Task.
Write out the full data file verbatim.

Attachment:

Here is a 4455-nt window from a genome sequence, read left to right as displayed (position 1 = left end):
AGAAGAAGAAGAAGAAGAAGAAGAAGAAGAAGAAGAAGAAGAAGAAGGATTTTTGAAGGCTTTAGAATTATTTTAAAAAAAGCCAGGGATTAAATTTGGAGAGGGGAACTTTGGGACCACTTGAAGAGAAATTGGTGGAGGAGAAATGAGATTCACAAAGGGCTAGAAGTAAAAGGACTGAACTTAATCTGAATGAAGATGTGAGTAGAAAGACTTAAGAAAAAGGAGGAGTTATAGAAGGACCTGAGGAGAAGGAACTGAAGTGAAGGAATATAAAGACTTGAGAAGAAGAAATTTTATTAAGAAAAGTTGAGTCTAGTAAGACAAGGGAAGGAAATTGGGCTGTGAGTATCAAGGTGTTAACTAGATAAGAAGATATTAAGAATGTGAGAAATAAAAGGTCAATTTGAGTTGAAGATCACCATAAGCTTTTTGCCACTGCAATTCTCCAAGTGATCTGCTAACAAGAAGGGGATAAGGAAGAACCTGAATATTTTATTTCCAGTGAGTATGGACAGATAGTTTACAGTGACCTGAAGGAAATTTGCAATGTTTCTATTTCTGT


Here is a 4455-nt window from a genome sequence, read left to right as displayed (position 1 = left end):
AGAAGAAGAAGAAGAAGAAGAAGAAGAAGAAGAAGAAGAAGAAGAAGGATTTTTGAAGGCTTTAGAATTATTTTAAAAAAAGCCAGGGATTAAATTTGGAGAGGGGAACTTTGGGACCACTTGAAGAGAAATTGGTGGAGGAGAAATGAGATTCACAAAGGGCTAGAAGTAAAAGGACTGAACTTAATCTGAATGAAGATGTGAGTAGAAAGACTTAAGAAAAAGGAGGAGTTATAGAAGGACCTGAGGAGAAGGAACTGAAGTGAAGGAATATAAAGACTTGAGAAGAAGAAATTTTATTAAGAAAAGTTGAGTCTAGTAAGACAAGGGAAGGAAATTGGGCTGTGAGTATCAAGGTGTTAACTAGATAAGAAGATATTAAGAATGTGAGAAATAAAAGGTCAATTTGAGTTGAAGATCACCATAAGCTTTTTGCCACTGCAATTCTCCAAGTGATCTGCTAACAAGAAGGGGATAAGGAAGAACCTGAATATTTTATTTCCAGTGAGTATGGACAGATAGTTTACAGTGACCTGAAGGAAATTTGCAATGTTTCTATTTCTGT